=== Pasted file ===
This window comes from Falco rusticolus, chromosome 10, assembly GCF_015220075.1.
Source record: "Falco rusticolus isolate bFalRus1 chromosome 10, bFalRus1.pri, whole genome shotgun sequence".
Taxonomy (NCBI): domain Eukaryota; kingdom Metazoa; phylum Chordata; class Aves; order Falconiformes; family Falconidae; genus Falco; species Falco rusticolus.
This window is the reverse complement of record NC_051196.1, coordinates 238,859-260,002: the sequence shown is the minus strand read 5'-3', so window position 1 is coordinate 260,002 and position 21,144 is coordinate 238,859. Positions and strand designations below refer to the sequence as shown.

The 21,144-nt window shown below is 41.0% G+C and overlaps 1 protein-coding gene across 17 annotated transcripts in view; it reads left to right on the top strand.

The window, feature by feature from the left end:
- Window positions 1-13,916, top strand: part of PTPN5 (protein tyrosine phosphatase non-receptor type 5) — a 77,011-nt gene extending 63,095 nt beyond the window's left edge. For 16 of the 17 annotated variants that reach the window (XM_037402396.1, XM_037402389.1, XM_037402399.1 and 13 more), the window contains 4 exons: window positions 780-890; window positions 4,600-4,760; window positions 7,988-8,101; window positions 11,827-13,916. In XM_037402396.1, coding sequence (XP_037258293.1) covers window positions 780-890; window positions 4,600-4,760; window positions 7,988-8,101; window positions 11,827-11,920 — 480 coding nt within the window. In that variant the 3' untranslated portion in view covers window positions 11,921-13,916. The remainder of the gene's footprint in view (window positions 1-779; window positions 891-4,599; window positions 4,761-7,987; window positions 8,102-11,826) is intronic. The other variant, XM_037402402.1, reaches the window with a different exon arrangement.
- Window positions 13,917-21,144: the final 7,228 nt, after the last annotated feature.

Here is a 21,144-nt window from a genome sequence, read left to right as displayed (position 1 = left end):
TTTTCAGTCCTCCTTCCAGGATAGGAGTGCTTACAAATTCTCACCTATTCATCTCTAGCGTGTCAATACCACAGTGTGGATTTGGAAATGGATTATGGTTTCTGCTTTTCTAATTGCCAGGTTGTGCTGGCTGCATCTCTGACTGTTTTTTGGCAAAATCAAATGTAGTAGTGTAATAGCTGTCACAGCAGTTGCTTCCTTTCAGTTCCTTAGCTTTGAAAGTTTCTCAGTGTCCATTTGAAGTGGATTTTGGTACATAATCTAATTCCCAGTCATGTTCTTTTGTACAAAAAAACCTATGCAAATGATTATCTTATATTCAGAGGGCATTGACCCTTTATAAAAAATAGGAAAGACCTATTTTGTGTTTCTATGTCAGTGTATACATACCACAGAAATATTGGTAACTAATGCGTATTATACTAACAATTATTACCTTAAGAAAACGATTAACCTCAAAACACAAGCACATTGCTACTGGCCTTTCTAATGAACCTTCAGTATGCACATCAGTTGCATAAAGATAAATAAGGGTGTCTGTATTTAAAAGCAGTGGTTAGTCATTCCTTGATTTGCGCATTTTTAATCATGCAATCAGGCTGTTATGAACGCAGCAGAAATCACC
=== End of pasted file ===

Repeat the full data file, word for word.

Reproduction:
This window comes from Falco rusticolus, chromosome 10, assembly GCF_015220075.1.
Source record: "Falco rusticolus isolate bFalRus1 chromosome 10, bFalRus1.pri, whole genome shotgun sequence".
Taxonomy (NCBI): domain Eukaryota; kingdom Metazoa; phylum Chordata; class Aves; order Falconiformes; family Falconidae; genus Falco; species Falco rusticolus.
This window is the reverse complement of record NC_051196.1, coordinates 238,859-260,002: the sequence shown is the minus strand read 5'-3', so window position 1 is coordinate 260,002 and position 21,144 is coordinate 238,859. Positions and strand designations below refer to the sequence as shown.

The 21,144-nt window shown below is 41.0% G+C and overlaps 1 protein-coding gene across 17 annotated transcripts in view; it reads left to right on the top strand.

The window, feature by feature from the left end:
- Window positions 1-13,916, top strand: part of PTPN5 (protein tyrosine phosphatase non-receptor type 5) — a 77,011-nt gene extending 63,095 nt beyond the window's left edge. For 16 of the 17 annotated variants that reach the window (XM_037402396.1, XM_037402389.1, XM_037402399.1 and 13 more), the window contains 4 exons: window positions 780-890; window positions 4,600-4,760; window positions 7,988-8,101; window positions 11,827-13,916. In XM_037402396.1, coding sequence (XP_037258293.1) covers window positions 780-890; window positions 4,600-4,760; window positions 7,988-8,101; window positions 11,827-11,920 — 480 coding nt within the window. In that variant the 3' untranslated portion in view covers window positions 11,921-13,916. The remainder of the gene's footprint in view (window positions 1-779; window positions 891-4,599; window positions 4,761-7,987; window positions 8,102-11,826) is intronic. The other variant, XM_037402402.1, reaches the window with a different exon arrangement.
- Window positions 13,917-21,144: the final 7,228 nt, after the last annotated feature.

Here is a 21,144-nt window from a genome sequence, read left to right as displayed (position 1 = left end):
TTTTCAGTCCTCCTTCCAGGATAGGAGTGCTTACAAATTCTCACCTATTCATCTCTAGCGTGTCAATACCACAGTGTGGATTTGGAAATGGATTATGGTTTCTGCTTTTCTAATTGCCAGGTTGTGCTGGCTGCATCTCTGACTGTTTTTTGGCAAAATCAAATGTAGTAGTGTAATAGCTGTCACAGCAGTTGCTTCCTTTCAGTTCCTTAGCTTTGAAAGTTTCTCAGTGTCCATTTGAAGTGGATTTTGGTACATAATCTAATTCCCAGTCATGTTCTTTTGTACAAAAAAACCTATGCAAATGATTATCTTATATTCAGAGGGCATTGACCCTTTATAAAAAATAGGAAAGACCTATTTTGTGTTTCTATGTCAGTGTATACATACCACAGAAATATTGGTAACTAATGCGTATTATACTAACAATTATTACCTTAAGAAAACGATTAACCTCAAAACACAAGCACATTGCTACTGGCCTTTCTAATGAACCTTCAGTATGCACATCAGTTGCATAAAGATAAATAAGGGTGTCTGTATTTAAAAGCAGTGGTTAGTCATTCCTTGATTTGCGCATTTTTAATCATGCAATCAGGCTGTTATGAACGCAGCAGAAATCACC